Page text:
Colorado residents are having second thoughts about the way their state legalized marijuana. In a recent interview with the FT, the state’s Governor, John Hickenlooper, advised other states considering legalization for tax revenue purposes to “go slow” and think carefully about their motivations. The state is now predicted to take in $20 million less than expected in tax revenue from marijuana sales. Hickenlooper opposed legalization from the start, but a poll last month also showed that 50 percent of respondents now believe that legalization was a bad idea. (The original amendment to legalize passed by 55-44 percent of the vote). 49 percent of respondents believe the state has implemented the law poorly. This week the Washington Post ran a column contextualizing this shift in public opinion:
Edibles are the big issue. Coloradans have been astonished at the array of delicious THC delivery systems: candy, sodas, even, at LoDo, spiced peanuts soaked in marijuana oil. Edibles account for 45 percent of the legal marijuana market, according to the Colorado Cannabis Chamber of Commerce. Given that Colorado adopted legalization on an adults-only basis, this doesn’t sit well with a lot of parents.The actual health risks, as opposed to the risk of underage usage, are unclear. Still, bad reactions to THC-laced treats have landed several children and adults in the emergency room and possibly led to two deaths. Consequently, the state tightened rules on labeling and dosage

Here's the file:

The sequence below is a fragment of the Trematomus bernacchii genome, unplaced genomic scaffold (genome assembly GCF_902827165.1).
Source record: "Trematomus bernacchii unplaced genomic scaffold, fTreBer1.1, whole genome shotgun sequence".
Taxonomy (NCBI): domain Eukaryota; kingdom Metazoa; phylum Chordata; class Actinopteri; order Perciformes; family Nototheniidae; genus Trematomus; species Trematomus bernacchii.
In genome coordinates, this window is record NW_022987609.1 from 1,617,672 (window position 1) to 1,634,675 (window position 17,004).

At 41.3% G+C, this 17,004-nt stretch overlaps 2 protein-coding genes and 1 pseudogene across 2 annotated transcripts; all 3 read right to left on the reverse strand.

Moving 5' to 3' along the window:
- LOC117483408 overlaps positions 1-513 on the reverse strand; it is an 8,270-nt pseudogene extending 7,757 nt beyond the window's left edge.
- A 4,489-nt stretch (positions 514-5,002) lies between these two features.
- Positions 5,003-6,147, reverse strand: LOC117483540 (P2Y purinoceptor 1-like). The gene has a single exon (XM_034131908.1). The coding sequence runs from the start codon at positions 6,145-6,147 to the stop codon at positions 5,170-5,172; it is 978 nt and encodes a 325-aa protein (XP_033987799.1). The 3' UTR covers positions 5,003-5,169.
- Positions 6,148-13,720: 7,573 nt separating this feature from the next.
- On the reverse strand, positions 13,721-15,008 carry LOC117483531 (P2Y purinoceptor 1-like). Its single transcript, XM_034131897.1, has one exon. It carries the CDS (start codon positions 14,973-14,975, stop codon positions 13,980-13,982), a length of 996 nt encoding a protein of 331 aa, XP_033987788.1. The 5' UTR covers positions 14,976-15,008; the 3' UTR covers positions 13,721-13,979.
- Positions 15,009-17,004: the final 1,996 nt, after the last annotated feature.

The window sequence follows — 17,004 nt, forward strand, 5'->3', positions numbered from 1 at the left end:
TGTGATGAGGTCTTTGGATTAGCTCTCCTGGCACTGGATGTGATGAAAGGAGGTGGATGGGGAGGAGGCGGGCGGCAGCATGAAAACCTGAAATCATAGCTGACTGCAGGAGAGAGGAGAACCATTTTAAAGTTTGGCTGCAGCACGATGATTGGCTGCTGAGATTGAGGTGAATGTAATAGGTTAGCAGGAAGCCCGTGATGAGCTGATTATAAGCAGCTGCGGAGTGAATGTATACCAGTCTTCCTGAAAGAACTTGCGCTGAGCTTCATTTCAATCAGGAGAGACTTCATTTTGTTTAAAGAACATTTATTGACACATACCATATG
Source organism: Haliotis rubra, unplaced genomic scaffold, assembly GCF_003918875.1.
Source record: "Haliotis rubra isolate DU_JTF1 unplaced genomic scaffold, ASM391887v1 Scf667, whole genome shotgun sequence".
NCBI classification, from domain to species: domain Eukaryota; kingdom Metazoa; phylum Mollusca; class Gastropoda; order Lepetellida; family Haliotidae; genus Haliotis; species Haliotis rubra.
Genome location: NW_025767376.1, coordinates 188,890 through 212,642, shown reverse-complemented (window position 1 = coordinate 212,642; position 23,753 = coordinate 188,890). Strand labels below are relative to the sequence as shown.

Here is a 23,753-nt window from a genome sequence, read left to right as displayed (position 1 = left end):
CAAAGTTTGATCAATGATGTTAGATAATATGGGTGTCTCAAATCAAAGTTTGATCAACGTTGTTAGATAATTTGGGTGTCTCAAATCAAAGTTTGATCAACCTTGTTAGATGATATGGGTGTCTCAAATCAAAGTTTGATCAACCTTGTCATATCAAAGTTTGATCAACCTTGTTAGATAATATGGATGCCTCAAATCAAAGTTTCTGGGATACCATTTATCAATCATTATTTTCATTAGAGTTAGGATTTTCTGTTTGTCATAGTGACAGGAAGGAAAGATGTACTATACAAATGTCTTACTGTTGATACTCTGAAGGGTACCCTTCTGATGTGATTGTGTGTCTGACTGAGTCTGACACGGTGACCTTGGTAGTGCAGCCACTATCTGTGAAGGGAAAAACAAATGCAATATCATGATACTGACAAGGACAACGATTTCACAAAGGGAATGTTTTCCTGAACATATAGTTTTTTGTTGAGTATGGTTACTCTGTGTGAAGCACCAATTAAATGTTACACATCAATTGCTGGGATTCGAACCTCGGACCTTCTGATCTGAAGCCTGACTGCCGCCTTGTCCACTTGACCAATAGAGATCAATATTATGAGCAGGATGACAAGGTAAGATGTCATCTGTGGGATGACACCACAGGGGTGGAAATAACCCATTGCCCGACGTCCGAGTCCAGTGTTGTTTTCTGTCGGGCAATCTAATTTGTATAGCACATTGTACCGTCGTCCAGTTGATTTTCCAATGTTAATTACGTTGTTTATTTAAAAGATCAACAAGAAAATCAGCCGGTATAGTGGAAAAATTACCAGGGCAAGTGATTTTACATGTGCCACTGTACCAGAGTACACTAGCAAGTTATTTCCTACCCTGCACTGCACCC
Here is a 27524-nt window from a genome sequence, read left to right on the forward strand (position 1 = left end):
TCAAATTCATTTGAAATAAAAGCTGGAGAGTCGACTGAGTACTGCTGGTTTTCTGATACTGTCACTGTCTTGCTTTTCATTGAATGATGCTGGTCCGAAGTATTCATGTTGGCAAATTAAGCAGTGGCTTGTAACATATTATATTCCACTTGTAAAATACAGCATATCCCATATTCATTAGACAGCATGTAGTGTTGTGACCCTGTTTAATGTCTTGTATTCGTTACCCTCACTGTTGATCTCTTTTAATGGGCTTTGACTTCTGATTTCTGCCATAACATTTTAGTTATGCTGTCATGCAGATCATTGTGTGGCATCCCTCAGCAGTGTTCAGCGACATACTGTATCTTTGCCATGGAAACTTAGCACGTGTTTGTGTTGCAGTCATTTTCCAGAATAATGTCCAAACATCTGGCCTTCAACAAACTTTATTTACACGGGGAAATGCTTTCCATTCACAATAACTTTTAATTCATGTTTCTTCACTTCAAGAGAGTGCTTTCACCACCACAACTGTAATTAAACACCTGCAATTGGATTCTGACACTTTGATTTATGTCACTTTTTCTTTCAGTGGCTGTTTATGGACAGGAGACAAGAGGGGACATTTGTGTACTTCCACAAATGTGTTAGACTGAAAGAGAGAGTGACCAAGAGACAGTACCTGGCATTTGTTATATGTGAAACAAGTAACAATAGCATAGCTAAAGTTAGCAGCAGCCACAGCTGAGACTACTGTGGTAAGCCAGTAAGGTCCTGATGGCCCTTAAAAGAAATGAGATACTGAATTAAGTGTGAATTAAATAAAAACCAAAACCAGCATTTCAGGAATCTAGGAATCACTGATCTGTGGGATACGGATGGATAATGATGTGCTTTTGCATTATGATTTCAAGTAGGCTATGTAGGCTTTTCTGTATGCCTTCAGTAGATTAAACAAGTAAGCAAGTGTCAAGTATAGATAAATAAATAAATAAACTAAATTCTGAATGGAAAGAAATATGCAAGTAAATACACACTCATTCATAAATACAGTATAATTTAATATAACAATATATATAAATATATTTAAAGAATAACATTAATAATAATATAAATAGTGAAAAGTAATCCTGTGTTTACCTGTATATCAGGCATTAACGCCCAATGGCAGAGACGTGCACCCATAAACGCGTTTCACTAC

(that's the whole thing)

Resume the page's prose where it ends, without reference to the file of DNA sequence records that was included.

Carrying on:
Legalization continues to be a necessary end to a failed drug war, but that end will be extremely messy and introduce plenty of new problems. These early snags are only a small part of the challenges legalization will pose as more states follow Colorado’s lead.